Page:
Put out into the world in 2019, Kitka's debut "K" was hailed as an excellent project introduction; the atmospheric electropop that founders Frida and Fredrik conjured on "K" are phenomenal. March of 2020 saw the release of Kitka's first single 'Le Quit', which has been steadily followed up by more singles including 'Bones', 'Claudia', and - most recently - the stunning 'Over You'. I bought the track last Bandcamp Friday and have been steadily incorporating it into my personal playlists. That being said, the ever inventive duo takes us on a visual trip with this single as well as they have produced a wicked music video. Featuring tracksuit clad, digital-mask wearing performers, you can stream the video directly below. Following the video, we have a chat with Frida and Fredrik regarding both music video, the band's history, as well as a bit of a surprise announcement.  


Hello Kitka and thanks for joining us! Let's start off with a warm-up question: What are three of your favorite albums of all time and why?

Fredrik:  Radiohead's "Pablo Honey". As a young metal head I saw 'Creep' on MTV, which blew me away. At that point in time I thought I could only listen to heavy music, so ordering "Pablo Honey" through mail order was something done in secrecy. It was just me and that record. I played it to death, but still love it. Sigur Ros' "Takk…”. I’d say this is peak Sigur Ros. If you ever want to get into this band, but haven’t, this is the record for you. An album I can both sleep AND run to. Hypocrisy's "Abducted”. This album came out in 1996, just when I got access to the internet, so searching for lyrics and photos around that time was not an easy task. Being a UFO-fanatic, Peter Tägtren’s lyrics about alien abductions and experiments really hit a nerve in me.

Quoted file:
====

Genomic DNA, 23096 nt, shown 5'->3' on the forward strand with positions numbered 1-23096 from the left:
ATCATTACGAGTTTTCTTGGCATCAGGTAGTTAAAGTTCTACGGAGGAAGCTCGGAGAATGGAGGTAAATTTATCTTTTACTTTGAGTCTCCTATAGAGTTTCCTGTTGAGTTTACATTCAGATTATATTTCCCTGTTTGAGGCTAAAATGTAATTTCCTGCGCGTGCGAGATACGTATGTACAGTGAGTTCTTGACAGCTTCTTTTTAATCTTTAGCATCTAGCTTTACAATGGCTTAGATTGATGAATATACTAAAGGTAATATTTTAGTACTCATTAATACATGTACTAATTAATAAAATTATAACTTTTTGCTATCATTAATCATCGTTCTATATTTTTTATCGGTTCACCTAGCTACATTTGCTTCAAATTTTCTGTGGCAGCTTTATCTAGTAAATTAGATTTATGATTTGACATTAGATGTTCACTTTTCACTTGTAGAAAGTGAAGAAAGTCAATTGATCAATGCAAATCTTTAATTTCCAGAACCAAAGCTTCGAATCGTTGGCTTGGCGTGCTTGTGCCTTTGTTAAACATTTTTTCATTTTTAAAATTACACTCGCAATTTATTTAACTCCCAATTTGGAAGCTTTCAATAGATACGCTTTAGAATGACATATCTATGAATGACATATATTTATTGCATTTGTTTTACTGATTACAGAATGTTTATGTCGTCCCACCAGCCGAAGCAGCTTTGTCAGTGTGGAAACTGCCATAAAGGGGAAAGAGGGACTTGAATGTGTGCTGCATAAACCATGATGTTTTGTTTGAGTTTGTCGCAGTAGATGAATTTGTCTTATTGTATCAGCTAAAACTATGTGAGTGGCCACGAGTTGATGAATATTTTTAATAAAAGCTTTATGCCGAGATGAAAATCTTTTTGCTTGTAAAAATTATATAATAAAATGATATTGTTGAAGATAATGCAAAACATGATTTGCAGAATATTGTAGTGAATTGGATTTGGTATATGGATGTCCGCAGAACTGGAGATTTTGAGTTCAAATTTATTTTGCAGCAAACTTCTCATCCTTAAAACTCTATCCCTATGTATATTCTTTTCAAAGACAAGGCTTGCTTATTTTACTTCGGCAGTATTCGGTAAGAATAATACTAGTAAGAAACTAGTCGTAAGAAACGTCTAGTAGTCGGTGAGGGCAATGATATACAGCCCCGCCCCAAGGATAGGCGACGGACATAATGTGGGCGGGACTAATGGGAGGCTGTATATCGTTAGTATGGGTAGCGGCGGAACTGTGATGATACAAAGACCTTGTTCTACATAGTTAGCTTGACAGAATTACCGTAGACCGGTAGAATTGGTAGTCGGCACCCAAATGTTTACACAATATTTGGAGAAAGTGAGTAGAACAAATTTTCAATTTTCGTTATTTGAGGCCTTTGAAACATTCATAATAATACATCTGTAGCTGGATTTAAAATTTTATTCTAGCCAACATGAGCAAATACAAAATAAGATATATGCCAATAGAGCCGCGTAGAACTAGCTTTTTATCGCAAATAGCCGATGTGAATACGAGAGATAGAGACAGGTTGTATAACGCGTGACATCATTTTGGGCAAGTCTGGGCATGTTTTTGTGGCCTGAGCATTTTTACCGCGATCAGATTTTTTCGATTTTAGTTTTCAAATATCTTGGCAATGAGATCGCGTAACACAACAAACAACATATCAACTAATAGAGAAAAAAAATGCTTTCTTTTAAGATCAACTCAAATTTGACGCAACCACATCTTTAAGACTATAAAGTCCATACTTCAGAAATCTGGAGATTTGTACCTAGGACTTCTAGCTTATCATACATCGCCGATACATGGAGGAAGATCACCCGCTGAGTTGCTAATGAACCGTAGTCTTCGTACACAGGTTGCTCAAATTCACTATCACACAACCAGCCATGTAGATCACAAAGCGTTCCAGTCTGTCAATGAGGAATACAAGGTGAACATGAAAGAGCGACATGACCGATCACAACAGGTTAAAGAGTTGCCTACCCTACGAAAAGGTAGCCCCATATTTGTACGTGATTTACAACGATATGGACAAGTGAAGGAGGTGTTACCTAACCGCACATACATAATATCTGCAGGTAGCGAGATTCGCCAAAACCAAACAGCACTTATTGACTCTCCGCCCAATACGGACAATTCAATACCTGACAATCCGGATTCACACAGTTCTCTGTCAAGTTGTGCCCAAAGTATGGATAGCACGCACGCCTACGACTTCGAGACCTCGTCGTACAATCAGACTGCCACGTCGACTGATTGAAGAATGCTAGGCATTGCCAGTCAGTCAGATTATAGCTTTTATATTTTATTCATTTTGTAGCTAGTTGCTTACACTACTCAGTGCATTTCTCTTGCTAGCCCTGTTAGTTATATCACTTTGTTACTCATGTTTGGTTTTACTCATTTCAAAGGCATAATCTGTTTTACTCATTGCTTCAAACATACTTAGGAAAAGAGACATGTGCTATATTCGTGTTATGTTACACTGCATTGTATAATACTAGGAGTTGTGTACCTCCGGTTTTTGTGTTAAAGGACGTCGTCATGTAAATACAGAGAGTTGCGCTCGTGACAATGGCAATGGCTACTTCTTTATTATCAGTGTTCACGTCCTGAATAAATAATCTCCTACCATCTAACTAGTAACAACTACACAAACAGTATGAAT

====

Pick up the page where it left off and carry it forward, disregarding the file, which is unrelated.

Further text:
Frida:  Moderat's "II”. Probably my favorite band of all time, and I’ve listened through this album time and time again. It’s just perfection to me. Gesaffelstein's "Aleph”. I just love the harsh electronic underground vibes on this album. I saw him live in Stockholm a couple of years ago and I don’t think I’ve danced that much at a concert ever. Sóley's "We Sink”. An Icelandic artist that really inspires me with her playful arrangements. Check her out.

So, how did you two meet? And when did the idea of Kitka come up?

Frida:  Sundsvall is a pretty small town up in the northern parts of Sweden. Since we are both musicians, we kinda hung around the same places, went to the same shows, and shared a lot of mutual friends. So we’ve known of each other for years and years but didn’t really become friends until 2016. The idea of Kitka was really created by Fredrik in 2017. I was living in Stockholm at the time and he in Sundsvall. He wrote to me on Facebook and asked if I wanted to start a band and go to Japan. I replied, hell yes. Six months later I had moved back to Sundsvall and we started to record what was then later to be our debut ”K”.

Fredrik:  It was right there and then I realized I had found the perfect band member, haha. Who in their right mind says yes to that? Frida did, and here we are.